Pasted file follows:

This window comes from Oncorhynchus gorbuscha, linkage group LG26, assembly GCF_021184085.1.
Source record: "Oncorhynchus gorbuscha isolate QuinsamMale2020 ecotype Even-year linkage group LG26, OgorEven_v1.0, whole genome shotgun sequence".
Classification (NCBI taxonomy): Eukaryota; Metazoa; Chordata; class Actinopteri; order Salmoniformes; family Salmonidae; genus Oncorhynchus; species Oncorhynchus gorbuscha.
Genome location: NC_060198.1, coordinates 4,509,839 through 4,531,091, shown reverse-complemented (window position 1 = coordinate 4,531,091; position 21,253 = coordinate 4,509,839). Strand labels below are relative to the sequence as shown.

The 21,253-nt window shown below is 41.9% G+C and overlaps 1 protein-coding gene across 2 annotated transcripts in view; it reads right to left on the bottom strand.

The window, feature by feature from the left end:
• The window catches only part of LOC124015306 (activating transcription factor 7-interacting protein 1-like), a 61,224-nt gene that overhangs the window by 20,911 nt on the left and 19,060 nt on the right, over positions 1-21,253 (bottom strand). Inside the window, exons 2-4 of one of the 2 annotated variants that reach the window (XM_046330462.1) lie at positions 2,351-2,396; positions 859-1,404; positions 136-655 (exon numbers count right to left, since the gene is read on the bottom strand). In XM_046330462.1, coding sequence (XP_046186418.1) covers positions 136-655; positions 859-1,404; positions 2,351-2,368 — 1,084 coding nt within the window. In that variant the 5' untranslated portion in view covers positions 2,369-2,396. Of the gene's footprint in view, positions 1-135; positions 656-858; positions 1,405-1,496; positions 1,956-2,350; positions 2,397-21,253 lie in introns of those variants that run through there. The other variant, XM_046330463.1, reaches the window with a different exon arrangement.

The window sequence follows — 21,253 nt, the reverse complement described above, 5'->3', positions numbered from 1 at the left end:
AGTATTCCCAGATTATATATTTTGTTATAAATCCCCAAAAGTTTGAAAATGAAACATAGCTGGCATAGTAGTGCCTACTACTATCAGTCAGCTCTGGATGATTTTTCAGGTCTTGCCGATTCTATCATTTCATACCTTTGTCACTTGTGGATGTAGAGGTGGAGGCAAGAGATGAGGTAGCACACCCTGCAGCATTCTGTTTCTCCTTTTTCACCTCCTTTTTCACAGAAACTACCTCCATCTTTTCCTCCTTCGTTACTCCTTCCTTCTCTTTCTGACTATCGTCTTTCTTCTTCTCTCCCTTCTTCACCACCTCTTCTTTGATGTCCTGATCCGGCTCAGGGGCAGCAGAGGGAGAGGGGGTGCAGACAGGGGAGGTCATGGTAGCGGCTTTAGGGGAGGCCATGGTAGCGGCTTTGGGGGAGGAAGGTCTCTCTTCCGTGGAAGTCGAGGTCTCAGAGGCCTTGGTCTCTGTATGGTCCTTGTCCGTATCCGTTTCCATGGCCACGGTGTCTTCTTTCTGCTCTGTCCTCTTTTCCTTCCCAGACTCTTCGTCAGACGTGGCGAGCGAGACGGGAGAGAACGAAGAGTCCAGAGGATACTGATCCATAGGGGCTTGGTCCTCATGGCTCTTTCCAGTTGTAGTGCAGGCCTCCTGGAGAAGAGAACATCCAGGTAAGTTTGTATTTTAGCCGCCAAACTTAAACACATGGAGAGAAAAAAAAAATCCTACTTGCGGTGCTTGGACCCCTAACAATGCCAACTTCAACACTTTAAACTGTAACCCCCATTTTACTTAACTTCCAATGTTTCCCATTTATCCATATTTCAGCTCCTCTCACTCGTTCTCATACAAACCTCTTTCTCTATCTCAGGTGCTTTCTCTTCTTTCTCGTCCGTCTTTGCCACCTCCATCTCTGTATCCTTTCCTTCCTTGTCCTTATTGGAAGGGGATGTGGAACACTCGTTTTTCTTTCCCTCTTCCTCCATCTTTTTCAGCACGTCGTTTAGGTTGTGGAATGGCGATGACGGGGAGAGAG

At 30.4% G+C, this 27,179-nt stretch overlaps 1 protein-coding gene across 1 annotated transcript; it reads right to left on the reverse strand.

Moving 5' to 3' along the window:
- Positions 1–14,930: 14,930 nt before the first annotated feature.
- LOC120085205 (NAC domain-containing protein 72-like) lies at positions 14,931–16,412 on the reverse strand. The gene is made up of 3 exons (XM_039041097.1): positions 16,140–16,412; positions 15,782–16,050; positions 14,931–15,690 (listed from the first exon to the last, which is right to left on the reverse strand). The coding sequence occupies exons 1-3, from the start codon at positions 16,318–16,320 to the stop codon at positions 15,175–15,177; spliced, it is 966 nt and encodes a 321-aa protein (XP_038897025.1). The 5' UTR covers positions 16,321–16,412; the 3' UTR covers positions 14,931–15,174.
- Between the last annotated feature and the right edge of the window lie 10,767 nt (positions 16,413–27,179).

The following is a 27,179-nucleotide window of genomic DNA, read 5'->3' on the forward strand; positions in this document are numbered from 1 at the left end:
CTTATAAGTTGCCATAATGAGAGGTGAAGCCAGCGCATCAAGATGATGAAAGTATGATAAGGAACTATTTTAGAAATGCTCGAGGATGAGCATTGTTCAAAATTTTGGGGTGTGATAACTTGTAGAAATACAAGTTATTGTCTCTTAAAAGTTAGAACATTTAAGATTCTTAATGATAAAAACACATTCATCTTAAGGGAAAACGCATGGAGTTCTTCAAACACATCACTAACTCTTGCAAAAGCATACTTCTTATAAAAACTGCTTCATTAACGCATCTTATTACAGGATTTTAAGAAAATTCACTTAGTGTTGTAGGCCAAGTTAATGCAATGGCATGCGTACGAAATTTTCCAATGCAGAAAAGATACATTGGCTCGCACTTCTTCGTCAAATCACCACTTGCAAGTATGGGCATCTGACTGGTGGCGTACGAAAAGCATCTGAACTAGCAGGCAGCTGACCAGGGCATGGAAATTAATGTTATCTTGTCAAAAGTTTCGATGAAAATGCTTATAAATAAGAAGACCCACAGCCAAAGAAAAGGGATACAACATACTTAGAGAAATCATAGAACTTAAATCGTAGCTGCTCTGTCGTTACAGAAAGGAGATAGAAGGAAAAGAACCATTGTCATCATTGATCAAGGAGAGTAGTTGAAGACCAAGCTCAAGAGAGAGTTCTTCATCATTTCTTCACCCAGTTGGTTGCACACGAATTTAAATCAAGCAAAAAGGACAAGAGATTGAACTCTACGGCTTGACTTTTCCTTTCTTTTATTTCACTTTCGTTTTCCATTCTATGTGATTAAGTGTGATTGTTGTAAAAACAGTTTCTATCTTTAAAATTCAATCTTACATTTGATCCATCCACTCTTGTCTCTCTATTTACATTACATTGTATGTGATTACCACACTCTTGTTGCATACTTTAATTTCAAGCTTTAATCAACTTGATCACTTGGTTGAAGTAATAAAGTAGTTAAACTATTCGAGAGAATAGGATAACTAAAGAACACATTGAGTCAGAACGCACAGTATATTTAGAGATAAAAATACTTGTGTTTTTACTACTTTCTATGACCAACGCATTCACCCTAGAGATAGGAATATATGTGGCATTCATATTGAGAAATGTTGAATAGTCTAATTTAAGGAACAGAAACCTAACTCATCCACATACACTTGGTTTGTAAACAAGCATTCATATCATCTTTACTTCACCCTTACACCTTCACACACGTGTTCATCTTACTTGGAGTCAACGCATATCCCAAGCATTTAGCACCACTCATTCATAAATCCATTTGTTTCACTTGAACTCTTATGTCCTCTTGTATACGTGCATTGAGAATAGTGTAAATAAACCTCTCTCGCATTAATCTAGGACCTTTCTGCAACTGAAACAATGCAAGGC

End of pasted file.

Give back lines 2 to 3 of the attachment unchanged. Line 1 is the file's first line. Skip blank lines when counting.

Source record: "Oncorhynchus gorbuscha isolate QuinsamMale2020 ecotype Even-year linkage group LG26, OgorEven_v1.0, whole genome shotgun sequence".
Classification (NCBI taxonomy): Eukaryota; Metazoa; Chordata; class Actinopteri; order Salmoniformes; family Salmonidae; genus Oncorhynchus; species Oncorhynchus gorbuscha.